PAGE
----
Handwriting analysts try to maintain a strict protocol with criminal suspects. They do not show the suspect the questioned document. They do not tell the suspect how to spell certain words or how to use punctuation. The suspect is to use writing materials similar to those of the questioned document. The dictated text should in some respects match the content of the questioned document so that the spelling and handwriting of certain words and phrases can be compared. The text the suspect is to write out should be dictated at least three times. And a witness should observe the procedure.
In either type of casehether authenticating documents or investigating criminal suspectsandwriting analysts begin from the premise that while most people learn to write using a certain system, such as the Palmer or Zaner-Blosser system, they develop idiosyncrasies in the way they form letters and words. These idiosyncrasies become fixed and remain constant over time, even when the person is attempting to disguise his or her writing.
For comparison, analysts generally focus on four categories of factors that define a person's writing. The first is form: the shape of letters, their proportion, slant, lines, angles, retracing, connection, and curves. One writer, for example, might begin a t at the top and make a single straight line down, while another may begin at the bottom and form a loop. Similarly, a writer may form the vertical line of a d with an upstroke, then retrace downward to finish the letter, while another writer may form a loop rather than retracing. One person's capital A might be round and fat, another's thin and angular. One person's cross on a t may slope up, another's may be horizontal, and yet another's may slope downward. The second category is line quality, which results from the pressure exerted and the type of writing instrument and includes the continuity and flow of the writing. Thus, pauses can be discerned, and these pauses tend to take place in predictable patterns. The third category is arrangement, which includes spacing, alignment, formatting, and punctuation. Document examiners also look at a final category, content, which includes spelling, phrasing, grammar, sentence formation, and the like.
The central question is whether handwriting analysis is a valid forensic technique. The Hitler Diaries showed that even trained document examiners can be fooled, but for three decades it was regarded as valid and reliable evidence in court under the so-called Frye standard, which said that judges had to accept any form of expert testimony, including that of handwriting analysts, based on techniques generally accepted by scientists. The existence of such groups as the American Society of Questioned Document Examiners suggest that a community of scientists generally accepted the premises and techniques of handwriting analysis. Further, the U.S. Secret Service and the German law enforcement agency, the Bundeskriminalamt, maintain that their computer databases, the Forensic Information System for Handwriting (FISH), prove that among a large sample of writers, no two share the same combination of handwriting characteristics.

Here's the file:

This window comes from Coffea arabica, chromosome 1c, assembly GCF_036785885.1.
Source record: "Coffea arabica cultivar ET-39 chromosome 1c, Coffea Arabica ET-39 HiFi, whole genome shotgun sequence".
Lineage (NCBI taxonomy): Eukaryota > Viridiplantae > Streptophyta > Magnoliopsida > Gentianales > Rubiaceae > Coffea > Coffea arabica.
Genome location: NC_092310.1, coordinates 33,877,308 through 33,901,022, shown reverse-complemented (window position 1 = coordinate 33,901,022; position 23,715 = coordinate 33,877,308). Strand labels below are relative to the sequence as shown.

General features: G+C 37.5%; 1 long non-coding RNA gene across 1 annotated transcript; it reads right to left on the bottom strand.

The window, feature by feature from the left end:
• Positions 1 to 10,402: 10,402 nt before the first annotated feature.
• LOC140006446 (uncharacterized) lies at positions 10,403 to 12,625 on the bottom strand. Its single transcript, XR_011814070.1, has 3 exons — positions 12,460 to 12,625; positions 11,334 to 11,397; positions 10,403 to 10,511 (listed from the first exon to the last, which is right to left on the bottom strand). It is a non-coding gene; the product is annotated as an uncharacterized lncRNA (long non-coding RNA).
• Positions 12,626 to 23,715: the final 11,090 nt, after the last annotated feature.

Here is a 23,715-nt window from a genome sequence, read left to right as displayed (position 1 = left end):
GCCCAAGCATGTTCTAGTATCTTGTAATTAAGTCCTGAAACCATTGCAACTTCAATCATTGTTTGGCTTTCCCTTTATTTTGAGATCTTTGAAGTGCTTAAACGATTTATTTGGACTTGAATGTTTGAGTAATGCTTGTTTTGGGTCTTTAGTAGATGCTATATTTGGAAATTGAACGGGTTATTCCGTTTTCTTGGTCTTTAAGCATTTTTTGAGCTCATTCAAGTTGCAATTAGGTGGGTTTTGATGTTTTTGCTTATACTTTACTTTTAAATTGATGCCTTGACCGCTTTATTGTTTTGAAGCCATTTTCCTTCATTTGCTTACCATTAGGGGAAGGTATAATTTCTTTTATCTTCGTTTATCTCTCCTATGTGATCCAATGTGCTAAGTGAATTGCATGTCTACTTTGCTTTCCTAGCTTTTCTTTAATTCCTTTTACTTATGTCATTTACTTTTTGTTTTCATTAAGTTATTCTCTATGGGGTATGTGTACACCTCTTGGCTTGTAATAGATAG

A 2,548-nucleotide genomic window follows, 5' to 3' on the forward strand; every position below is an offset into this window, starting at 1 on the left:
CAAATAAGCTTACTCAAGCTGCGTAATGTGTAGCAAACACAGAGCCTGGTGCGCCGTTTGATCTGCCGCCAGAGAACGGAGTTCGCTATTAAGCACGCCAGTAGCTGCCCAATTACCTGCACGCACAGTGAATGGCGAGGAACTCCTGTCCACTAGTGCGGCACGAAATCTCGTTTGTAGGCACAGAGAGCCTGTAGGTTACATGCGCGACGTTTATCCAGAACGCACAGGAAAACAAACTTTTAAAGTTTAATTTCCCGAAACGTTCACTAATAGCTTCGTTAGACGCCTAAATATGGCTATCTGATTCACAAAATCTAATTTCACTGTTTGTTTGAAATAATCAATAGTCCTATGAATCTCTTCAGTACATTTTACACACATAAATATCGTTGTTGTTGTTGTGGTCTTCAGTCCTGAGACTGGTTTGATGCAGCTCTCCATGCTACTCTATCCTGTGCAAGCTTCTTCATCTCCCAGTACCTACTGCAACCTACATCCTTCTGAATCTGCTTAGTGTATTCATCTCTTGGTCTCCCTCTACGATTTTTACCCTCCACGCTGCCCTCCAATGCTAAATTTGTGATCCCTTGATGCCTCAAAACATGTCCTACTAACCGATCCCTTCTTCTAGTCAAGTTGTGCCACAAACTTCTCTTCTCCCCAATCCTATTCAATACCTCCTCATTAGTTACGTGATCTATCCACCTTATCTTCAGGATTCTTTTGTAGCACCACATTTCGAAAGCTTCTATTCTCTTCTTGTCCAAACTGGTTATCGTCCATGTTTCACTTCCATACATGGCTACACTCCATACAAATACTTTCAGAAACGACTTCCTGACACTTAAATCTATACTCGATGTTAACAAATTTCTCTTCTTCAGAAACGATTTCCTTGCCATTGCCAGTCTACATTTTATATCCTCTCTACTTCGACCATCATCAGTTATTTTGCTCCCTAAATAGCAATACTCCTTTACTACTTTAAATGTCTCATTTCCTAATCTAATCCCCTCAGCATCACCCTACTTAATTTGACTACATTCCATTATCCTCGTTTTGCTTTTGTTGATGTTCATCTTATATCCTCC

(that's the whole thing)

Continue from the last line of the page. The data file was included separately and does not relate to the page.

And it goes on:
Since 1993, though, the admissibility of handwriting analysis has come under intense scrutiny. That year, the U.S. Supreme Court, in Daubert v. Merrell Dow Pharmaceuticals, created the stricter Daubert standard, which gives federal judges under the Federal Rules of Evidence more discretion in admitting or excluding scientific testimony. Specifically, it requires judges to determine whether a theory or technique has been tested, whether it has been submitted to peer review, whether standards exist for applying the technique, and what its error rate is.
One federal ruling dealt a severe blow to the admissibility of handwriting analysis. In United States v. Saelee (2001), a federal court ruled that handwriting analysis had never been adequately tested, raising "serious questions about the reliability of methods currently in use" (162 F.Supp.2d 1097 [D.Alaska 2001]). The court went on to say that "the technique of comparing known writings with questioned documents appears to be entirely subjective and entirely lacking in controlling standards." In later cases, however, such as United States v. Prime (220 F.Supp.2d 1203 [W.D. Wash., 2002]), the courts examined the issue and ruled that such testimony was admissible under the Daubert standard.
SEE ALSO Criminal profiling; Document forgery; Expert witnesses; Federal Rules of Evidence; Frye standard; Hitler Diaries; Howard Hughes' will; Lindbergh kidnapping and murder; Pseudoscience and forensics; Questioned documents.